The Qualities of a Good Administrator

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Companies and organizations rely on good administrators to supervise employees, delegate assignments and ensure that productivity is kept at the required standard. An effective administrator wears many hats, including that of a counselor and motivator, and must know how to deal with a variety of personalities. Good administrators possess a combination of skills and qualities that enables them to provide effective leadership.

  1. Fairness

    • A good administrator treats people with the same respect and fairness, and does not play favorites. She makes decisions about employees based on their job performance and not on whether she likes or dislikes someone. She handles each problem with objectivity and strives not to allow personal feelings to dictate her course of action. When a situation requires discipline, she ensures that the action she takes is consistent with how she treated another employee, so that no one can accuse her of favoritism.

    Motivation

    • An effective administrator is able to motivate his staff to perform beyond company standards. To achieve this goal, a good administrator must know the strengths and weaknesses of his employees. He must praise an employee and give recognition when an assignment or project is executed well, and find tactful ways to help bolster areas of an employee's work that need improvement. A good administrator must also find creative ways to keep morale high, whether it's arranging after-work gatherings or providing bonus incentives when targeted goals are exceeded.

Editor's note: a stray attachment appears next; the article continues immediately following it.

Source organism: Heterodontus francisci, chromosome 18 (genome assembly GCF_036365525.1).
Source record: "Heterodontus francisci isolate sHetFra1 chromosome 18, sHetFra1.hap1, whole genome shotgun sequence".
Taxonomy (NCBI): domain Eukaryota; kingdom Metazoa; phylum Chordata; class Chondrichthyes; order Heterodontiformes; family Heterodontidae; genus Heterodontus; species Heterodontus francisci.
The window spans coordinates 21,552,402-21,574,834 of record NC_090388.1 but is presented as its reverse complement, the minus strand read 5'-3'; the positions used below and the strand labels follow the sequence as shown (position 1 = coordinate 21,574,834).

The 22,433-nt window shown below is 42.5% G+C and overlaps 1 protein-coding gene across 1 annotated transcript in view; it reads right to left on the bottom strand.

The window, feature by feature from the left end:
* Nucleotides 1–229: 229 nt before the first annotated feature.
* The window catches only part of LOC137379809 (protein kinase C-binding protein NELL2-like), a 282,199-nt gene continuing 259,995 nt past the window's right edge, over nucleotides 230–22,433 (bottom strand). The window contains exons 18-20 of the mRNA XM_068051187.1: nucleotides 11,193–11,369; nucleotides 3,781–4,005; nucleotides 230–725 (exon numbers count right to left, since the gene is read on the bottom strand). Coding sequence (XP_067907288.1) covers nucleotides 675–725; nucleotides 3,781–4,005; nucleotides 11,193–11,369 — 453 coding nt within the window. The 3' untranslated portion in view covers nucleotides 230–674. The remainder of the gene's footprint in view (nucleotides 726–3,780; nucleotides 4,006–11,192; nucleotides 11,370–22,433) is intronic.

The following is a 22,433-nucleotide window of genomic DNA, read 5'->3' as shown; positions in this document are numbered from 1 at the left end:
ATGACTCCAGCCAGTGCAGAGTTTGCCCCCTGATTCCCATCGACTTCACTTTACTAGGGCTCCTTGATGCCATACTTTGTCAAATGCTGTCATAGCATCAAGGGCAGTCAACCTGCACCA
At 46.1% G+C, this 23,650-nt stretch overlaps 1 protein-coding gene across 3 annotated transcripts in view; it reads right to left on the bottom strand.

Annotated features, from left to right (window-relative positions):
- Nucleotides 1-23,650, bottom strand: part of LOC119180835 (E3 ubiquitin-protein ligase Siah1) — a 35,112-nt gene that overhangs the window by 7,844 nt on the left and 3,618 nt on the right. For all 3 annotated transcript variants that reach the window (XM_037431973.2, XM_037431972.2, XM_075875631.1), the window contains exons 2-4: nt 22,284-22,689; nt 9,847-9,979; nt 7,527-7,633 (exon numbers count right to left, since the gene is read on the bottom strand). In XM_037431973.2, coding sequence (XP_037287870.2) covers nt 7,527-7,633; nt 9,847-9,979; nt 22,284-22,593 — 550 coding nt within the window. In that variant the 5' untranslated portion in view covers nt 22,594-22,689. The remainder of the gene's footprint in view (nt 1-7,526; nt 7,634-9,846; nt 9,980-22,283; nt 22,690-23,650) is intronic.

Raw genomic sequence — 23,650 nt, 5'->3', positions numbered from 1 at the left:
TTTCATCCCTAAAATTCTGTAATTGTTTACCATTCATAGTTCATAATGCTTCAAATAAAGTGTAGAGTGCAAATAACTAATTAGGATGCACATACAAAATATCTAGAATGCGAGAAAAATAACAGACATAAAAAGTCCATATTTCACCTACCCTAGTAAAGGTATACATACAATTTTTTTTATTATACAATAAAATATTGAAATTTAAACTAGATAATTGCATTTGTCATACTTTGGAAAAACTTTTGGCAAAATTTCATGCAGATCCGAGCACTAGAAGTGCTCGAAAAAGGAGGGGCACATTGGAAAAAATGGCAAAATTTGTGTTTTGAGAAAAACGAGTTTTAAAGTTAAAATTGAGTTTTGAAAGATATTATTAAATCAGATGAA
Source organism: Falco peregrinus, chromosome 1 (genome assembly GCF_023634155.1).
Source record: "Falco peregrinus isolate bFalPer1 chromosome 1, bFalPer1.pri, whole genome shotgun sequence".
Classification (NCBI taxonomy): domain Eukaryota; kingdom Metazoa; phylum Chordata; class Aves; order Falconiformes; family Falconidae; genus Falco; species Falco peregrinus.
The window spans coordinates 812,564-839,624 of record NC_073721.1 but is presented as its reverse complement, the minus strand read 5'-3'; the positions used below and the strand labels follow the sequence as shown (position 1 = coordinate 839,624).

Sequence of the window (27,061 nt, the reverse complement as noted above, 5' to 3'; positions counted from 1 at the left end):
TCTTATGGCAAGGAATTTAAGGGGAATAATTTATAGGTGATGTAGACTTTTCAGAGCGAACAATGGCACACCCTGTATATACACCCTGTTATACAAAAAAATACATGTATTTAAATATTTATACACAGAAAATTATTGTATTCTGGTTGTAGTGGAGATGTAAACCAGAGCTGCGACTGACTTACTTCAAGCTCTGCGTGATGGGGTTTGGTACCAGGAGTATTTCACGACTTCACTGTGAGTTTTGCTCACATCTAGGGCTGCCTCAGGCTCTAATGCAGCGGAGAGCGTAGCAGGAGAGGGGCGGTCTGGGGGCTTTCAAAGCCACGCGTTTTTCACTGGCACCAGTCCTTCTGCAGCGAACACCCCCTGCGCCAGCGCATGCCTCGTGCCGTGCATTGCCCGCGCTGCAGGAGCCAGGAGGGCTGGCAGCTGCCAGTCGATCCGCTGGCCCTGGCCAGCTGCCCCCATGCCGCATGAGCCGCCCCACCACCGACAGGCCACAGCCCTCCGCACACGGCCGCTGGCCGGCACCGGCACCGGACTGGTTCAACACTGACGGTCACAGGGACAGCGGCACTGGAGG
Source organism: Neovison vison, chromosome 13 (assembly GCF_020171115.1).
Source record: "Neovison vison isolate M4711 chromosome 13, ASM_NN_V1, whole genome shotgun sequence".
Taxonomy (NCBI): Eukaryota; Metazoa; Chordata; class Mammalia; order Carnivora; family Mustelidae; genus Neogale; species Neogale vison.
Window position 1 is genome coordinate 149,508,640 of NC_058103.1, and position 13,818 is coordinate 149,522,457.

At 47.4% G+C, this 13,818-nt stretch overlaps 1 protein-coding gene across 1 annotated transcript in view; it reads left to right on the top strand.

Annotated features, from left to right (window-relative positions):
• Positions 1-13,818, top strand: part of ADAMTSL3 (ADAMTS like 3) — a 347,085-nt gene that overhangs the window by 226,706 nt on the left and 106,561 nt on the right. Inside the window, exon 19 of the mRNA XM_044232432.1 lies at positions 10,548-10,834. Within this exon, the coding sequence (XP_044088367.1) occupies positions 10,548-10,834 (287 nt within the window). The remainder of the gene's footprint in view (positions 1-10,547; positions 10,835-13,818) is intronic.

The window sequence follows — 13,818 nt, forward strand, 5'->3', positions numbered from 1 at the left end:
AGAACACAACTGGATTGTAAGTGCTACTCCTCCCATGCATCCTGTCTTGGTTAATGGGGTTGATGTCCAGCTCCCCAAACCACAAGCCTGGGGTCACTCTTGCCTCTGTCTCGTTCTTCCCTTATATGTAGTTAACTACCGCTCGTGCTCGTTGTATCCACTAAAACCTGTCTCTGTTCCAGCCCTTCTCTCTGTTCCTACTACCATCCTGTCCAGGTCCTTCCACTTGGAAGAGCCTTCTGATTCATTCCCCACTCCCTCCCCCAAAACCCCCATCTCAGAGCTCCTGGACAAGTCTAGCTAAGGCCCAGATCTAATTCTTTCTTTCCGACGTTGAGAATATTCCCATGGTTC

Communication

    • Good communication is not just expressing a viewpoint clearly, but also involves the art of listening to what someone else is saying. A skilled administrator speaks clearly and ensures that her words are specific so there is no confusion in what she expects from her workers. She must also listen to everything an employee tells her and write it down to avoid misunderstandings if the issue comes up in the future. An "open door" policy is an effective way for an administrator to empower workers to feel like they can trust her when they express honest opinions.

    Mentoring

    • A good administrator does not promote a sense of distance between himself and his employees, but rather seeks a mentor relationship to help them advance up the corporate ladder. Being a mentor requires the willingness to share past experiences and "insider" tips that only come from having once been in the same position as an employee. It is also important to exhibit kindness with employees and to remember that they have lives outside the office. Good administrators don't overwork their employees and make allowances for family situations that occur which may require schedule flexibility.

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